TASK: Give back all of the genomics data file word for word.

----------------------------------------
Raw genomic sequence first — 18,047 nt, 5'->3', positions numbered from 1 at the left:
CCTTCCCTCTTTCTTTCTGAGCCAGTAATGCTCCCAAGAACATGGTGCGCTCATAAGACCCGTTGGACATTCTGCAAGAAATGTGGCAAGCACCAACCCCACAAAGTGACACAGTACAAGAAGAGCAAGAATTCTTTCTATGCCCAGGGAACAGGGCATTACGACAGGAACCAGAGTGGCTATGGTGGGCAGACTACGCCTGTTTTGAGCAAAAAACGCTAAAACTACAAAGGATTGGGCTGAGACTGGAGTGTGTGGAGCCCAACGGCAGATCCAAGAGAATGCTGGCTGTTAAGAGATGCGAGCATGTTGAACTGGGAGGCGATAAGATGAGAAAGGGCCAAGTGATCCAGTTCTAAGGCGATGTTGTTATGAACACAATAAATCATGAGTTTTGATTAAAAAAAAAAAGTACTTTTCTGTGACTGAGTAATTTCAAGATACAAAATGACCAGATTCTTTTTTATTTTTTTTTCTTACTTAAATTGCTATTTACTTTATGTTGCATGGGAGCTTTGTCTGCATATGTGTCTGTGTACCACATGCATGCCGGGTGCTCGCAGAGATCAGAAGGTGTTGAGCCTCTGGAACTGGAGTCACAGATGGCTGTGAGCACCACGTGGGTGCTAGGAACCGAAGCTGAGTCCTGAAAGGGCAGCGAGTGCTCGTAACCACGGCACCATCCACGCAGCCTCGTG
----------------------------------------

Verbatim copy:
Raw genomic sequence first — 18,047 nt, 5'->3', positions numbered from 1 at the left:
CCTTCCCTCTTTCTTTCTGAGCCAGTAATGCTCCCAAGAACATGGTGCGCTCATAAGACCCGTTGGACATTCTGCAAGAAATGTGGCAAGCACCAACCCCACAAAGTGACACAGTACAAGAAGAGCAAGAATTCTTTCTATGCCCAGGGAACAGGGCATTACGACAGGAACCAGAGTGGCTATGGTGGGCAGACTACGCCTGTTTTGAGCAAAAAACGCTAAAACTACAAAGGATTGGGCTGAGACTGGAGTGTGTGGAGCCCAACGGCAGATCCAAGAGAATGCTGGCTGTTAAGAGATGCGAGCATGTTGAACTGGGAGGCGATAAGATGAGAAAGGGCCAAGTGATCCAGTTCTAAGGCGATGTTGTTATGAACACAATAAATCATGAGTTTTGATTAAAAAAAAAAAGTACTTTTCTGTGACTGAGTAATTTCAAGATACAAAATGACCAGATTCTTTTTTATTTTTTTTTCTTACTTAAATTGCTATTTACTTTATGTTGCATGGGAGCTTTGTCTGCATATGTGTCTGTGTACCACATGCATGCCGGGTGCTCGCAGAGATCAGAAGGTGTTGAGCCTCTGGAACTGGAGTCACAGATGGCTGTGAGCACCACGTGGGTGCTAGGAACCGAAGCTGAGTCCTGAAAGGGCAGCGAGTGCTCGTAACCACGGCACCATCCACGCAGCCTCGTG